Thursday, October 30, 2008

Having Been Tagged

I've been tagged, apparently! From what I can tell, being tagged is the blogging (or should that be 'blogal'?) equivalent of playing paint-ball and getting hit in the backside with a large splodge of pink.

So I'm supposed to link to the person who 'tagged' me. Write 6 random things about myself here. Then 'tag' six other victims.

I'm going to write the 6 random things below, because I'm a raving egotist and it's always fun for me to talk about myself. But I'm going to shy clear of tagging another six people, as I'm vaguely worried that I'll tag someone who'll consider me a damn nuisance and never speak to me again because of it.

Luckily for Bo, who tagged me, I could never consider him a nuisance, being one of my oldest friends now (in the nicest sense), and besides which I owe him a dinner. Several dinners, if truth be told.

So he gets away with it ...

Meanwhile, 6 random facts about myself, starting with the most obvious:

I was once ranked 24th in the world for women's snooker

I can't make pastry. Well, I can, but few would want to eat the results.

I've flown at Mach 2 (twice the speed of sound) on Concorde - London to New York - and seen the curvature of the earth. How many people will ever be able to say that?

My all-time favourite book is probably A Wizard of Earthsea by Ursula Le Guin. (Harry Potter's an interesting character, but he can't compete with Ged.)

I used to run a secondhand bookshop called 'The Little Camel Bookshop'.

Family aside, given the choice between being in company and being alone, I nearly always prefer solitude.

Wednesday, October 29, 2008

Camper Van Blues

My third full-length collection, Camper Van Blues, has now been launched by Salt Publishing!

There should be an official reading from it at some point but for now I will be reading at the Troubadour (Old Brompton Road, London) next Monday 3rd November, as part of the Seam Magazine launch, and again on December 3rd, which is a Wednesday, with Ride the Word at The Old Foundry, also in London.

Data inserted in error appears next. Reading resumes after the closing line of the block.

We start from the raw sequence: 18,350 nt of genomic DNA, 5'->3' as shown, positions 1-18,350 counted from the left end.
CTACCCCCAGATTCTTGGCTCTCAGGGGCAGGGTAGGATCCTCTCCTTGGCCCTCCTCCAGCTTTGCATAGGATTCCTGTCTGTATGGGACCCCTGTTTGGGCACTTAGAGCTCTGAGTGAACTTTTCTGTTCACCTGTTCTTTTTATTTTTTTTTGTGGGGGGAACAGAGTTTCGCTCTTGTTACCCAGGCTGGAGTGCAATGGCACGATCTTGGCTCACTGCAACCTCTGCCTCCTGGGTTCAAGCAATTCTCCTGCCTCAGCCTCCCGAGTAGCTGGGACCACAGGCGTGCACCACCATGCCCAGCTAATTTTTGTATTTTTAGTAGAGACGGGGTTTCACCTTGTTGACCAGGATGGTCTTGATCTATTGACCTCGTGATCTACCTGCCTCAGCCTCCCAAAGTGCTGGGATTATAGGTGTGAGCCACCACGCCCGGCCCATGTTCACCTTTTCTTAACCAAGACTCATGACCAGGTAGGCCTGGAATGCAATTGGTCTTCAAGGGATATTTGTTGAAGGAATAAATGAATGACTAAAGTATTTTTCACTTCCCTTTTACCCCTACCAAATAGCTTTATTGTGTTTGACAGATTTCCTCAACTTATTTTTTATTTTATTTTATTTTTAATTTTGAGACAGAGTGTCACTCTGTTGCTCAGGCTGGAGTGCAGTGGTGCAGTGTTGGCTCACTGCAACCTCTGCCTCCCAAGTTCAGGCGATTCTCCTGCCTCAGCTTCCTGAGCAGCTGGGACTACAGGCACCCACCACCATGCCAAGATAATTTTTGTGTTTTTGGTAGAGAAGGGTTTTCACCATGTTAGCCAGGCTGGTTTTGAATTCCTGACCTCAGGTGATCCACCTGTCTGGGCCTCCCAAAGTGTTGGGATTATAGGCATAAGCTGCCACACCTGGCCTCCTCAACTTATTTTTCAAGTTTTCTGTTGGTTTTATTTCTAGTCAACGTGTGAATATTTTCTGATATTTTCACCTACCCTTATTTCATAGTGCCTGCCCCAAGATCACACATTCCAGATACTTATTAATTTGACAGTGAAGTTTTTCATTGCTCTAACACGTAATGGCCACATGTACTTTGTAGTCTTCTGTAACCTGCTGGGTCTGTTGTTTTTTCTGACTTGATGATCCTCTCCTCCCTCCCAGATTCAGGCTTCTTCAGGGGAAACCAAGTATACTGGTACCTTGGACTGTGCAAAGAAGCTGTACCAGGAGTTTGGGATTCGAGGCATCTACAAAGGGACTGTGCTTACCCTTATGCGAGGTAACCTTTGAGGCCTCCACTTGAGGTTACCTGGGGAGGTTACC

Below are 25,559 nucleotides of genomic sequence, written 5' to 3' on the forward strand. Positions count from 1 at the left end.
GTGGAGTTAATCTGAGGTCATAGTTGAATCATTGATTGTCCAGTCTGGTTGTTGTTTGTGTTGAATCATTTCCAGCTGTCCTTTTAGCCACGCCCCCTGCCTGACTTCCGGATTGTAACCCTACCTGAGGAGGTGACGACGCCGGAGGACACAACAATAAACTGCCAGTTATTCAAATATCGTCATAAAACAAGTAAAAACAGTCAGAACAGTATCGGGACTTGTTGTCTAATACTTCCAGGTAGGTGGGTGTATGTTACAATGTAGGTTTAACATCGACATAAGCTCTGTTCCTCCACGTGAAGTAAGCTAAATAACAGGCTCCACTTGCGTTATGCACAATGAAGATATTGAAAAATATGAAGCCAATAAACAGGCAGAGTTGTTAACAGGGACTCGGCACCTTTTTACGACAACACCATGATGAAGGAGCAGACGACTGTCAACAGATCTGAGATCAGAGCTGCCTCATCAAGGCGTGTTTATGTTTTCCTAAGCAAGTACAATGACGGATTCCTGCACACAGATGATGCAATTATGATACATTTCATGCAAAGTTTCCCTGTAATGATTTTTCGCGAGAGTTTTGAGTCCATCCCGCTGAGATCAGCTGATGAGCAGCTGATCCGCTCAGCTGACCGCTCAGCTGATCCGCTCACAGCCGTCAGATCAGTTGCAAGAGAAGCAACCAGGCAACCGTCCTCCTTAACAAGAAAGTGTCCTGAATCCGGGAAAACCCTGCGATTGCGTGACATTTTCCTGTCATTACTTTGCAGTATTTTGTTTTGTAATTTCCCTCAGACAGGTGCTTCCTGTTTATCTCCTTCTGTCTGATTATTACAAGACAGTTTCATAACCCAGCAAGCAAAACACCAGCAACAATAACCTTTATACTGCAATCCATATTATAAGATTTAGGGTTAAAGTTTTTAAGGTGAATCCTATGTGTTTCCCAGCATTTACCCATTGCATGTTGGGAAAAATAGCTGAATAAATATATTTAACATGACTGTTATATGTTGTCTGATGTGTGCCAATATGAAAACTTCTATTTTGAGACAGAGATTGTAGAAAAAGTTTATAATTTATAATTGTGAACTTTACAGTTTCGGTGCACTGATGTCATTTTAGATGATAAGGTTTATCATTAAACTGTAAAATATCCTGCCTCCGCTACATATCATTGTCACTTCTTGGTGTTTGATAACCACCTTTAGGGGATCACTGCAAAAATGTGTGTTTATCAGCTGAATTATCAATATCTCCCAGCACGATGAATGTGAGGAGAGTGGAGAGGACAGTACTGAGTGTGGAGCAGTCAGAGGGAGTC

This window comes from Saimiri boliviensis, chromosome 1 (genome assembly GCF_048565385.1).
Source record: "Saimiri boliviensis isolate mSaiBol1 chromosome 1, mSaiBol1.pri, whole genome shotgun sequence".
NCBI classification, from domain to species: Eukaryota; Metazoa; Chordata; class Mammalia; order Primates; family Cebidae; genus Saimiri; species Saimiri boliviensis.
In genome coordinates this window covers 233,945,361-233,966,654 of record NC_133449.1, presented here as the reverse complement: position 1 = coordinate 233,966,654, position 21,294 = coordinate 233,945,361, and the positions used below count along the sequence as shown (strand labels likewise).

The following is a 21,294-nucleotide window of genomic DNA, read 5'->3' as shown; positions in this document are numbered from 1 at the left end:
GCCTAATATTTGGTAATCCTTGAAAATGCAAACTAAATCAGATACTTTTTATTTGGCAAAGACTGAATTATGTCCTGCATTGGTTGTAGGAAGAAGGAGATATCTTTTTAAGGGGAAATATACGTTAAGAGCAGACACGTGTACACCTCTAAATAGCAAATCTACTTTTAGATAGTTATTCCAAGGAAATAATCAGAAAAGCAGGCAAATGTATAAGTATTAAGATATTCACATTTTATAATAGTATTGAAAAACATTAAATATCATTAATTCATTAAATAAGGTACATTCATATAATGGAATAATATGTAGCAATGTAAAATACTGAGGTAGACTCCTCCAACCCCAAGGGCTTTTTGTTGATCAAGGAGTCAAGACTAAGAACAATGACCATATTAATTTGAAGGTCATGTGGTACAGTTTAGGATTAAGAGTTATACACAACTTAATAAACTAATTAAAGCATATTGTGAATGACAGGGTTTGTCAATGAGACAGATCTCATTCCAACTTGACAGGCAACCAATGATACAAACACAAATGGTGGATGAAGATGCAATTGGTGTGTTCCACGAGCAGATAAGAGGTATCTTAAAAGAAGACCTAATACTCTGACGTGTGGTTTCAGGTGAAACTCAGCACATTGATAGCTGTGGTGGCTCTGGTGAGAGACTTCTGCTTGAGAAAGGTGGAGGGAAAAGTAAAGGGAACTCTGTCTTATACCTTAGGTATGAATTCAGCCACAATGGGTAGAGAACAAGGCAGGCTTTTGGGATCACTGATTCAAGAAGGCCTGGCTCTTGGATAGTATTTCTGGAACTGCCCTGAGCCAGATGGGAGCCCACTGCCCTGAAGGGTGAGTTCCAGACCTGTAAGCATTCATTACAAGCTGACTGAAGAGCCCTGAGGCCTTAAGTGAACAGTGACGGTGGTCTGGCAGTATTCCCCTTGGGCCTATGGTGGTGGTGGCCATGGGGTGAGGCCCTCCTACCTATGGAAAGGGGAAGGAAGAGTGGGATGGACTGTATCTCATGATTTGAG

If anyone can make the Troubadour reading on Monday, I'd be pleased to see you there. Though it sounds like it may be a very popular night, so do get there early, which means by about 7.30, I think.

Other readers at the Troubadour this Monday include: Anne Berkeley, Michael Laskey, Helen Ivory, Chris Beckett, Katy Evans-Bush, John Greening, Esther Morgan, Peter Howard and Hisham Matar.

Friday, October 24, 2008

Is Verse Drama Dead?

Becket, pictured in a stained glass window at Canterbury Cathedral
We hear occasionally of new verse dramas being produced on radio or on the stage but never with any great trumpeting along the lines of 'Verse drama is back!'

Many of us would think of T.S. Eliot's 'Murder in the Cathedral' as one of the last critically acclaimed verse dramas; not exactly a recent work though, is it? Verse drama simply isn't popular. It makes people uncomfortable.

Speaking verse? As a character in a play? The concept itself sounds old-fashioned and highfalutin. As though the playwright is a little too big for his/her costume drama boots. None of us are Shakespeare or Racine, after all.

So although verse drama is still being written, it tends to be sidelined whenever it resurfaces in public - nothing of any real importance, pleasantly arty and worthwhile, perhaps, but not to be lingered over by the critics.

Can we shake off that 'worthy but dull' image of the verse drama? How do we turn around the predictable 'lovely but I wouldn't touch it with a barge pole' reaction of so many producers and publishers?

Is the effort worth making, or is verse drama irretrievably dead?

Wednesday, October 22, 2008

Forget technique, forget impressing us: write from the heart, write with your own voice

I won't embarrass the poets by naming them, but at a London poetry reading the other night I really did want to leave before the end. Which is rare for me, someone who has sat through some of the most excruciatingly bad poetry ever produced on this planet. But it really was almost more than I could bear.

Sitting at the back, where a hurried exit would have been spotted by friends, including some of the poets themselves, there were moments when I felt like an animal caught in a trap, desperate enough to consider gnawing my own leg off in order to escape.

The poets whose work particularly offended me were introduced to us as brilliant, innovative, talented, highly thought of, the best young ... etc.

And then they stood up and read reams of tiresome poetry clotted with pointlessly arcane references, foreign words they embarrassingly couldn't pronounce correctly, Latinate phrases for the simplest thoughts - 'ambulate' was used instead of 'walk' at one stage - and all of it in tones of such grave, deliberative pretention, I feared they were in fact eighty-year-old retired church wardens trapped in the bodies of healthy twenty-somethings.

For pity's sake, I wanted to say, write from the heart. Forget technique, forget Greek prosody, forget trying to impress us with your erudition. Life is what impresses us. Give us life in your poetry, raw and beautiful and - above all - honest, and we will forgive you any number of faults.

The voice you need is your own. So use it; not someone else's, least of all poets who have been dead for hundreds or even thousands of years.